Mayur Resources Iron Ore Sand Mine project in PNG's Gulf to start

MAYUR Resources’ (MRL) plans to build a pilot plant at its Orokolo Bay industrial sands project in in PNG's Gulf Province next year remain firmly on track following the purchase of key plant equipment and mobile machinery.
The company, in a statement, said construction, commissioning and operation of the small-scale bulk sampling pilot plant represented stage one of the company’s joint venture with China Titanium Resources Holdings (CTRH), who will invest up to US$25 million (K57.67 million) for a 49 per cent stake in the Orokolo project.

The pilot plant would produce up to 100,000 tonnes of iron ore sands per annum to provide commercial scale test shipments of product to potential off takers.
In turn, the company would seek to convert its existing letters of intent into binding long-term off take agreements for the planned full-scale plant.
Processing for the pilot phase would involve simple near surface sand extraction and mineral separation by low intensity magnets.
The inventory being delivered to CTRH’s facility in China ahead of shipment to PNG includes:

  • Process plant equipment including low intensity magnetic separators (LIMS); and,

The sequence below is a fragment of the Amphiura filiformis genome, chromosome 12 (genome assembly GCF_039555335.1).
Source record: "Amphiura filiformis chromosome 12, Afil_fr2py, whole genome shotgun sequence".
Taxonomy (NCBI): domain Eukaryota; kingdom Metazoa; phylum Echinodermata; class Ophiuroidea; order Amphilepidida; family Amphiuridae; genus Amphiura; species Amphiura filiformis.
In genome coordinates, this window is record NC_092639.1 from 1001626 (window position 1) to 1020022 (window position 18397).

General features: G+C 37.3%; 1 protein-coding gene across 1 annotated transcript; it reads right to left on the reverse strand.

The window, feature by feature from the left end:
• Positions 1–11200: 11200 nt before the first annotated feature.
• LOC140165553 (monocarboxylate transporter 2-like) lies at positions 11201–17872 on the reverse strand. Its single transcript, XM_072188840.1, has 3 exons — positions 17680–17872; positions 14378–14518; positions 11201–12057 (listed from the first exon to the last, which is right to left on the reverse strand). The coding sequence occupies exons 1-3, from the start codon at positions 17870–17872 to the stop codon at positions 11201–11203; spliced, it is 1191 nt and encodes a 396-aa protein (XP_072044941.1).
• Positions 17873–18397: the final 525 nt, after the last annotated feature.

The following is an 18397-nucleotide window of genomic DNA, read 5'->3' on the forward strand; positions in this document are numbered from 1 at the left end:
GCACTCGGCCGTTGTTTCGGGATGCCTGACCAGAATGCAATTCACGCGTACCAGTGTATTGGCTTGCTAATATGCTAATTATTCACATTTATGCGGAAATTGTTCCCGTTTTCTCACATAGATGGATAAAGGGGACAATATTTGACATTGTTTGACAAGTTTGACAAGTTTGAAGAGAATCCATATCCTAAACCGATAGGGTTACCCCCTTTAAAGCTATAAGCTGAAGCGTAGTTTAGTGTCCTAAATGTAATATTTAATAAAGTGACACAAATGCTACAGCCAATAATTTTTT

• Mobile machinery including haul trucks, excavator and a wheel loader.

Fabrication of the steel work for the project had commenced in China and Mayur is due to undertake acceptance inspections in February.
Mayur and CTRH also finalised detailed operations manual for the project, documenting requirements and procedures that would enable greater efficiencies, reliability and consistency in outputs. Apart from being an essential risk control document, the manual would provide a knowledge base for the project that would be periodically reviewed and updated.
Managing director Paul Mulder was pleased with the progress on the project which he described as a relatively simple, low impacts and mining operation with no requirement for chemical processing, grinding or tailings dams. “The commencement of this procurement and the associated JV site visit are important steps in the development of the Orokolo Bay Project,” Mulder said.
“We also continue to work closely with the Mineral Resources Authority, Gulf government and the local communities to bring this project.”

The National /PMW

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